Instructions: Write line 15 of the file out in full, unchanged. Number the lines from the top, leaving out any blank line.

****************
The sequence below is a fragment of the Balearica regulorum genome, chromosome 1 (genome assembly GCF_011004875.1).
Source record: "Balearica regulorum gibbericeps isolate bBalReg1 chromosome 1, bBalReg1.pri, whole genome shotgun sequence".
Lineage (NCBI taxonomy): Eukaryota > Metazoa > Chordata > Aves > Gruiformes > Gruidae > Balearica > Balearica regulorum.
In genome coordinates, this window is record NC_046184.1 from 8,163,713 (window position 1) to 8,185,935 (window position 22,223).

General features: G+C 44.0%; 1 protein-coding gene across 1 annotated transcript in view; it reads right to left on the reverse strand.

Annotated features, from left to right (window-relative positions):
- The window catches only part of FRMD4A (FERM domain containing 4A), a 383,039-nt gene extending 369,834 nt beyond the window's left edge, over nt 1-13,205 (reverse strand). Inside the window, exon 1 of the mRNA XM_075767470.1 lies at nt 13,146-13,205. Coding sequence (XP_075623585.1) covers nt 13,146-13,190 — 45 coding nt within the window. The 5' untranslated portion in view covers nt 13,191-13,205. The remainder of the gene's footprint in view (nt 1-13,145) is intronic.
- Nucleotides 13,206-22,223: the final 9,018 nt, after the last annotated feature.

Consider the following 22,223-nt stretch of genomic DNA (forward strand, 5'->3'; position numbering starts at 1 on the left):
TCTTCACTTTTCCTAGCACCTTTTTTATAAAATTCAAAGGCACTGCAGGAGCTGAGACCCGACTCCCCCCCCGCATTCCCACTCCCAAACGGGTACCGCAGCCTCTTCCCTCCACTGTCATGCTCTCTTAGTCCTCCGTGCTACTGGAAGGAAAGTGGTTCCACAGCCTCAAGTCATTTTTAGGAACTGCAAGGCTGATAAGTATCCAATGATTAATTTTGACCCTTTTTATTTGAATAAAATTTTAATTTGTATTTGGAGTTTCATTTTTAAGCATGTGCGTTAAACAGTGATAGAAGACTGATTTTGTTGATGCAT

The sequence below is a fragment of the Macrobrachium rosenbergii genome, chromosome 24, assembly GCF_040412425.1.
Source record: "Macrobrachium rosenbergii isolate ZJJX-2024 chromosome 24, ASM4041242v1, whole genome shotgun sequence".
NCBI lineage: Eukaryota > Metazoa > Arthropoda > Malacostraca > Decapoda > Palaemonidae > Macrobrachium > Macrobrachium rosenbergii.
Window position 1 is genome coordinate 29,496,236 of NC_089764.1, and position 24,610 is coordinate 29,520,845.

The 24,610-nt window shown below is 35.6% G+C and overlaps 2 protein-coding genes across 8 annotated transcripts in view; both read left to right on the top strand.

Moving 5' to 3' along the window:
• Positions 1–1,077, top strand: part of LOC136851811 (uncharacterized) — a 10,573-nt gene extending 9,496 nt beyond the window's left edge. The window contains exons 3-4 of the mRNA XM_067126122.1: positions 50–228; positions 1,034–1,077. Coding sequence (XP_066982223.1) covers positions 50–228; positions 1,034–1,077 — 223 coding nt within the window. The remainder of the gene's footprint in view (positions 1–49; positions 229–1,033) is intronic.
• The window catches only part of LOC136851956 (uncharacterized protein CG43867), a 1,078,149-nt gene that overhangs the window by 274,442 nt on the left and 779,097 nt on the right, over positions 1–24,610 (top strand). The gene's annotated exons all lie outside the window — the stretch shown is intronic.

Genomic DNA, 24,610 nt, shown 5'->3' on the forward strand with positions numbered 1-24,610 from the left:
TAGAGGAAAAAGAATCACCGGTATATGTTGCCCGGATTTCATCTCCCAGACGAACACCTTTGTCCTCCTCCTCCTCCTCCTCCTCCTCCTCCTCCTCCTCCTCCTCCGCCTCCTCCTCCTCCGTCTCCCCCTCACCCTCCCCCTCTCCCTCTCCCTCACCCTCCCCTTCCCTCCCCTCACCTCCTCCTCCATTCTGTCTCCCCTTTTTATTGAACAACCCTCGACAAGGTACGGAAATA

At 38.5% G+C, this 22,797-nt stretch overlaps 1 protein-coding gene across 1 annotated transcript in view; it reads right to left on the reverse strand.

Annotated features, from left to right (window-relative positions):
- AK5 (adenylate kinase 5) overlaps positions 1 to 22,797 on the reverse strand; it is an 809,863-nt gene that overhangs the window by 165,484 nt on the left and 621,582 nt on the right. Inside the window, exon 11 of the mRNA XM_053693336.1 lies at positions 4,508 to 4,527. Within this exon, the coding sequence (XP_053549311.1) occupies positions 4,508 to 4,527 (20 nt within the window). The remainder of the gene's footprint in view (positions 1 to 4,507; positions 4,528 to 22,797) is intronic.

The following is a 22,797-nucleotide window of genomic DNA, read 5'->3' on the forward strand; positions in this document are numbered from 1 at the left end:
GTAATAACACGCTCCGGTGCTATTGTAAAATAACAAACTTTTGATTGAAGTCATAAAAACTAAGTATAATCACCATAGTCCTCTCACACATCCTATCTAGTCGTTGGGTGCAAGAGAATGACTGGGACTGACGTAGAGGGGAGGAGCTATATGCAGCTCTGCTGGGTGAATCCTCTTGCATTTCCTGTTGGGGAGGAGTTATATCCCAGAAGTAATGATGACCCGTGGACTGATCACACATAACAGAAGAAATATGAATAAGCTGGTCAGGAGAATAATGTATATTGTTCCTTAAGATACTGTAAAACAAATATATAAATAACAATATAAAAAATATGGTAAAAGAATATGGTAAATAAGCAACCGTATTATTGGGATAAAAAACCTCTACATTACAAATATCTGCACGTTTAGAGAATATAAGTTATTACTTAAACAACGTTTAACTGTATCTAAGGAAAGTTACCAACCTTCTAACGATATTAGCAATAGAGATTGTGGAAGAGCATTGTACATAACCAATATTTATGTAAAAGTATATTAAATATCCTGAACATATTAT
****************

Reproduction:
The 24,610-nt window shown below is 35.6% G+C and overlaps 2 protein-coding genes across 8 annotated transcripts in view; both read left to right on the top strand.